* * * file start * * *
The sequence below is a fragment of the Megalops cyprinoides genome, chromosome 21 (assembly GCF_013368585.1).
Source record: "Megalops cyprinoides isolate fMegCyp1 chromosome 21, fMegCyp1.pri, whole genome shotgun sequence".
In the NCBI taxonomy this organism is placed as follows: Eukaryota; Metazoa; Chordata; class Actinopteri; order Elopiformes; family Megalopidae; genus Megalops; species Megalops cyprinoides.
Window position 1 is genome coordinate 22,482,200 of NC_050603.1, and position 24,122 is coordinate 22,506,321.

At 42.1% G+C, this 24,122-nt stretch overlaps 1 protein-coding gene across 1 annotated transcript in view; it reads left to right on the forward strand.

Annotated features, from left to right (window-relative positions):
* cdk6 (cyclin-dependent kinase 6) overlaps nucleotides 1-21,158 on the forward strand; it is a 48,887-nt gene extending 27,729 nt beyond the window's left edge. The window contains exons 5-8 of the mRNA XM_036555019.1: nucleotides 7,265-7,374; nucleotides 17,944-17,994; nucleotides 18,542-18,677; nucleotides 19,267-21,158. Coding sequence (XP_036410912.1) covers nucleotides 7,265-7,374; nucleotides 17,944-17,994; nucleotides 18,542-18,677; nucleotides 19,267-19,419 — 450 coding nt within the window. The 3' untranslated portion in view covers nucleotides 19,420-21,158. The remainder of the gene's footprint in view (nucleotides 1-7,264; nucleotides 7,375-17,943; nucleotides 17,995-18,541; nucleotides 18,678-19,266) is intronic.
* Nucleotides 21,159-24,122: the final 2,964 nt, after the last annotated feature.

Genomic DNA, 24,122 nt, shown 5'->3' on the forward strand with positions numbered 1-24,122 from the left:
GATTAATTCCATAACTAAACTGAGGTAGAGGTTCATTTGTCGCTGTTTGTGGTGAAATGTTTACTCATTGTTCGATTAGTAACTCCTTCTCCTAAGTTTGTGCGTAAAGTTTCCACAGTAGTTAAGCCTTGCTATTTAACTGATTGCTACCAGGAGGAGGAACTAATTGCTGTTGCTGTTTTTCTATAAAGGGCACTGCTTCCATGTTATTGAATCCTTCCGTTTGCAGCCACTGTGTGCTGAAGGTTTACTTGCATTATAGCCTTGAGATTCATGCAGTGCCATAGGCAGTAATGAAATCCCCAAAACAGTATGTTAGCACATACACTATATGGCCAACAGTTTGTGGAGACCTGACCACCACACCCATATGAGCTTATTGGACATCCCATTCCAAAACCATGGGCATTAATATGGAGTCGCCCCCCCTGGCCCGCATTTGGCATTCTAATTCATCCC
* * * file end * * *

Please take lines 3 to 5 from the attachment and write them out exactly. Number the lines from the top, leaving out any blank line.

In the NCBI taxonomy this organism is placed as follows: Eukaryota; Metazoa; Chordata; class Actinopteri; order Elopiformes; family Megalopidae; genus Megalops; species Megalops cyprinoides.
Window position 1 is genome coordinate 22,482,200 of NC_050603.1, and position 24,122 is coordinate 22,506,321.

At 42.1% G+C, this 24,122-nt stretch overlaps 1 protein-coding gene across 1 annotated transcript in view; it reads left to right on the forward strand.